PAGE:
FAYETTEVILLE - Presumably, recalling last season’s 85-67 rout of the Georgia Bulldogs at Walton Arena would bolster the Arkansas Razorbacks’ confidence for their SEC visit tonight to the Bulldogs’ Stegeman Coliseum in Athens, Ga.

It likely won’t. What the Razorbacks, 13-6 overall/3-4 in the SEC, have done this season at Walton, much less what they did last season at Walton, seems to bear no relationship to their outcomes on the road going into this 5:30 p.m. (CST) game televised by the SEC Network.

Arkansas is 0-4 in true road games this season, one a nonconference drubbing administered by the Houston Cougars in Houston and three in the SEC, one close at Mississippi State and two out of it down 17 and down 15 at half at Auburn and at Florida.

Besides, when Arkansas bludgeoned the Bulldogs last season at Walton, Georgia was without 6-8 Yante Maten, injured then but otherwise averaging 18.2 points and 6.8 rebounds.

Maten returns as a senior better than ever averaging 19.6 points and 9.1 rebounds for Coach Mark Fox’s Bulldogs, 12-6, 3-4.

“I think he was the Preseason Player of the Year pick and he’s having an outstanding year,” Arkansas Coach Mike Anderson said Monday. “We know he’s a big, impact player on their basketball team.”

The big 243-pound forward has a big helper up front in Derek Ogbeide, the 6-8, 245 junior who scored 12 points with seven boards on Arkansas last season.

“He’s really, really good,” Anderson said. “Those guys kind of play off each other. Their strength is shooting it and going getting it. So it’s going to take a tremendous effort from our basketball team to keep them off the boards.”

Mike Edwards, a 6-9 junior, and Rayshaun Hammonds, a 6-9 freshman, keep the Bulldogs big on the boards when Maten and or Ogbeide need respites.

Senior Juwan Parker of Tulsa’s Booker T. Washington High returns as Georgia’s most experienced guard.

Georgia’s backcourt is unspectacular compared to an Arkansas backcourt relying on seniors Daryl Macon, used off the bench two of the last three games and averaging 15.8 points and 4.2 assists, Jaylen Barford, Arkansas’ leading scorer averaging 19.2 points, 4.2 rebounds and 3.1 assists, and North Little Rock High grad and 4-year letterman Anton Beard, 10.4 points.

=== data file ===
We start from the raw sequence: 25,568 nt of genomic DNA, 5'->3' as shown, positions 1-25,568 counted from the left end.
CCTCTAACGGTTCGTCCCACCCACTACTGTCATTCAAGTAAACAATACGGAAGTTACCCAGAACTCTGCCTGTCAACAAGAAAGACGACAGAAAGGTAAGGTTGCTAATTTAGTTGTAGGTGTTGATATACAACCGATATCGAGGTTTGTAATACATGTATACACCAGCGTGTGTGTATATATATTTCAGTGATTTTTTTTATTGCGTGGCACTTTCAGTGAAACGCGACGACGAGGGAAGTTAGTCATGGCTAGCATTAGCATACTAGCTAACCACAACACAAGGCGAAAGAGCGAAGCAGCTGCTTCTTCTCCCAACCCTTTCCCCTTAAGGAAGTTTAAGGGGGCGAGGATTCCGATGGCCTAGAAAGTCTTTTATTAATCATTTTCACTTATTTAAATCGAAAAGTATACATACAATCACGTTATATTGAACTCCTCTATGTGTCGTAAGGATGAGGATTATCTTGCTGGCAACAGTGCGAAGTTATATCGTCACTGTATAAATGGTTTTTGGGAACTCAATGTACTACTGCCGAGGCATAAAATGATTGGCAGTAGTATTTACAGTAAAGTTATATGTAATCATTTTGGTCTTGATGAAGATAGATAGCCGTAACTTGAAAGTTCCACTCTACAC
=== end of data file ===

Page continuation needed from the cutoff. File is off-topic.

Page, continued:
Yet the Razorbacks often have struggled defensively while Georgia leads the SEC in field goal defense, scoring defense and field goal percentage defense.

What makes Georgia’s defense so peachy?

“They're long and athletic,” Anderson said. “They do a good job of really packing the paint.”

And slowing uptempo teams like Arkansas to a crawl.

“I think tempo is very important in this game,” Anderson said. “They want it to be a halfcourt game. We've got to try to impose our will on them and that's got to be defensively and really attack these guys and make them use their bench.”

Arkansas got a big boost in its 97-93 SEC success over Ole Miss last Saturday at Walton by playing Macon, 20 points, including 11 of 12 free throws, and six assists, off the bench and getting a surprisingly good start from freshman Darious Hall, 11 points including 8 of 8 free throws.

Sophomore guard C.J. Jones, 11 points including three threes, and senior forwards Trey Thompson and Arlando Cook were also big off the bench against Ole Miss while Anderson, a “coach’s decision,” he said, didn’t play senior forward Dustin Thomas, normally a starter.

Anderson said against Georgia he plans on playing Thomas in a forward rotation that against Ole Miss started sophomore Adrio Bailey next to 6-11 mainstay Daniel Gafford, the El Dorado native named SEC Freshman of the Week after his 15 points, nine rebounds, three steals and three blocked shots against Ole Miss after his first collegiate double-double with 14 points and 11 boards in last Wednesday’s 88-73 loss at Georgia.

Gafford has become a consistent player home and road but the Razorbacks as a team have not.

Anderson said it all can be cured on the road starting with better, less foul prone, defense and taking wiser, more selective shots.

“We’ve got to take better shots and we’ve got to shoot the ball better,” Anderson said. “When adversity comes we can't spot people 15 points. They’ve got to play for each other and trust each other. You've got to hang around and give yourself a chance.”